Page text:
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Notable Prospects the Devils are Playing Against at the 2022 Prospects Challenge

The New Jersey Devils will play 3 games at the 2022 Prospects Challenge, starting with Montreal tonight. This post goes over the main names and some not-so-well-known names of the Devils’ opponents for this year’s tourney.

2022 Upper Deck NHL Draft - Round One
Nemec and two opponents tonight.
Photo by Bruce Bennett/Getty Images

Tonight begins the 2022 Prospects Challenge for the New Jersey Devils. They will play Montreal tonight, Buffalo on Saturday night, and Boston on Monday morning. All games will be streamed through the Devils’ website. The Devils’ own prospect roster was announced two days ago featuring 2022 first round selection Simon Nemec and 2021 first round selection Alexander Holtz. Since the games are beginning tonight for the Devils, who are the notable prospects the Devils will face? Let’s go over it for each team:

First Opponent: Montreal

The Roster: Linked here from Montreal’s official website.

The Prospects You Probably Know: Juraj Slafkovsky. Coveted by many of the People Who Matter, he ended up going first overall at the 2022 NHL Entry Draft. He’s big. He’s wide. He’s loaded with skill. This will be his second game with the Canadiens as Montreal played Buffalo last night. I’m sure Nemec is looking forward to facing off with him.

2020 first rounder and defenseman Kaiden Guhle will definitely draw plenty of attention. He was someone who was in the Devils’ range for that third first round pick they had that year, which went to Shakir Mukhamadullin. Guhle can play a physical game while contributing on the offensive end.

The Prospects You Should Also Be Aware Of: Justin Barron was part of the trade that brought playoff hero Artturi Lehkonen to Colorado, wherein he continued his playoff heroics. Barron has had a taste of the NHL with 7 total games last season and he did put up 20 points in 43 AHL games in his first full AHL season. I would think he is someone the Canadiens have a lot of hope for the future given his acquisition. I would expect him to get a lot of minutes in this tourney.

I would also pay attention to much of the 2022 draft class as they are mostly on this roster: Filip Mesar (whom Nemec knows well), Owen Beck, Jared Davidson, Cedrick Guindon, and Miguel Tourigny were all just picked along with Slafkovsky a few months ago. With potential spots for the future, I would be interested to see how they get on.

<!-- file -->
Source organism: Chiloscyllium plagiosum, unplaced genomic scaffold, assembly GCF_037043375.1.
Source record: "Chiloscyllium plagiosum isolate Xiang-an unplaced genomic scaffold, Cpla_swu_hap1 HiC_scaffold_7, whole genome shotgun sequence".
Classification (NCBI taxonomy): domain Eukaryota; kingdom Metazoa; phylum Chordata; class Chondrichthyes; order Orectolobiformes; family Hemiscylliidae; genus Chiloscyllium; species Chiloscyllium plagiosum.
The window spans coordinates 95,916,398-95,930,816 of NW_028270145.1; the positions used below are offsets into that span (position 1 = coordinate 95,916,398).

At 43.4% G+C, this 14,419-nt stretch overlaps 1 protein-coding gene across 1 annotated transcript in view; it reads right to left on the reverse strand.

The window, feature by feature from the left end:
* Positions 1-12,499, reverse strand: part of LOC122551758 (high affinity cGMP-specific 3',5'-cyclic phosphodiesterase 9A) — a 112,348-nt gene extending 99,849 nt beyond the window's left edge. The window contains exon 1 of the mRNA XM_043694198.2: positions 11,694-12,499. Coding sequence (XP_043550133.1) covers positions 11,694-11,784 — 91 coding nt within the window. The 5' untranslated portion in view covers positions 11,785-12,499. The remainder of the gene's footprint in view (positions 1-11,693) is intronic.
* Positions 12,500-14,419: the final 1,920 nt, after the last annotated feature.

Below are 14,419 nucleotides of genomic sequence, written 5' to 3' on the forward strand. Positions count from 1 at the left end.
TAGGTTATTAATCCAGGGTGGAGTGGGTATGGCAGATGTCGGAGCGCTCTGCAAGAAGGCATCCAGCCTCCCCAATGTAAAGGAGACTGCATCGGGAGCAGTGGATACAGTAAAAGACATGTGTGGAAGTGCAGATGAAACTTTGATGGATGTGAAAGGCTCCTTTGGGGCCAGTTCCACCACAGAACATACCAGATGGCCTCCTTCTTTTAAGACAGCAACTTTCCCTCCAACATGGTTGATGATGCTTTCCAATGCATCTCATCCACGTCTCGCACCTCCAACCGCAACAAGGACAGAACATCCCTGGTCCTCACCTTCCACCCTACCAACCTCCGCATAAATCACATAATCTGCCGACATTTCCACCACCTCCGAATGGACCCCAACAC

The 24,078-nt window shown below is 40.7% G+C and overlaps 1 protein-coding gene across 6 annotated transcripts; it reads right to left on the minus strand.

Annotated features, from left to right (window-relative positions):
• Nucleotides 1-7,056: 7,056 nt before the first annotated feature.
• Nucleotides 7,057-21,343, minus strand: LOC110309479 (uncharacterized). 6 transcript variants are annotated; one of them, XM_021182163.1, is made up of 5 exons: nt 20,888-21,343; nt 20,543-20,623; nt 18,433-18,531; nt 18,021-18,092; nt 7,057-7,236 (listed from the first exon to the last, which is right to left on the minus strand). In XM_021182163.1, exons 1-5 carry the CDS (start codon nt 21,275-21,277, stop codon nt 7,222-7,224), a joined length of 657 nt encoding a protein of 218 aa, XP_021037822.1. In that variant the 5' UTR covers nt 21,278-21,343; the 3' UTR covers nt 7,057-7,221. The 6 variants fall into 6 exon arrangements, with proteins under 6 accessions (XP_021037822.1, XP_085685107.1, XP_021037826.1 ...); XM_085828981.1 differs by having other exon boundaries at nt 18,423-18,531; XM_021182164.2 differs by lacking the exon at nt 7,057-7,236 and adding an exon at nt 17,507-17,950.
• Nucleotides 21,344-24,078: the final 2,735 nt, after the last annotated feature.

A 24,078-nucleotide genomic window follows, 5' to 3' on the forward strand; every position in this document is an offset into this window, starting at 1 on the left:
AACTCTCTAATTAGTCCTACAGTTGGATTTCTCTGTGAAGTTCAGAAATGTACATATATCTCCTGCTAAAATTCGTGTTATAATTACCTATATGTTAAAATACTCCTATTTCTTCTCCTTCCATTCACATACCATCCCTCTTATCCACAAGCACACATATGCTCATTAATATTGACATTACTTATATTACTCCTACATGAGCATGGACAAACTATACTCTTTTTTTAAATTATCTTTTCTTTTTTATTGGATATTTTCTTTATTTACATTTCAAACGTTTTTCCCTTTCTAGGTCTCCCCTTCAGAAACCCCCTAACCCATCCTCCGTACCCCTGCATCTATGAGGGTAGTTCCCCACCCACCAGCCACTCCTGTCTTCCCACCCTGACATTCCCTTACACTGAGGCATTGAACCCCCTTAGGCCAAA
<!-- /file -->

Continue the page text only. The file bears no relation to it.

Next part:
Likewise, I would pay attention to these three forwards from their 2021 draft class: Riley Kidney, Joshua Roy, and Xavier Simoneau. Each were stupidly productive in the QMJHL last season with Kindry dropping 30 goals and 100 points, Roy putting up 51 goals and 119 points, and Simoneau putting up 86 points in 46 games. It is entirely possible that they excelled as one of the older players in their league. But that kind of production makes one think whether they have anything for the next level. A tournament like this is a good place as any to figure out if they do. If nothing else, Utica fans may want to get familiar with either as they could be notable Laval Rocket members in due time.

Anything Else Notable?: Montreal has just three goalies: Two on try-outs, Antoine Coulombe, Riley Mercer, from the QMJHL and a 6’6” Joe Vrbetic who was a seventh round pick in 2021. The Devils should seek to test them out early and often. Of note, Riley Mercer is Dawson Mercer’s brother.

Vrbetic and forward John Parker-Jones are the only ones on the team listed to be taller than Slafkovsky. Parker-Jones is on a try-out from the University of Windsor. Joe Bignell probably played against the massive winger last year.

Second Opponent: Buffalo

The Roster: Linked here from Buffalo’s official website.

The Prospects You Probably Know: Matt Savoie was Buffalo’s first pick in the 2022 NHL Draft. While not large, he was massive for Winnipeg in the WHL last season and has received comparisons to Brayden Point. Which is a big comparison point. He did not appear in their development camp in July, so this is first round of action with the team. It remains to be seen if he is sent back to the WHL for another season or he shows he is ready for the NHL. That process starts with this tourney.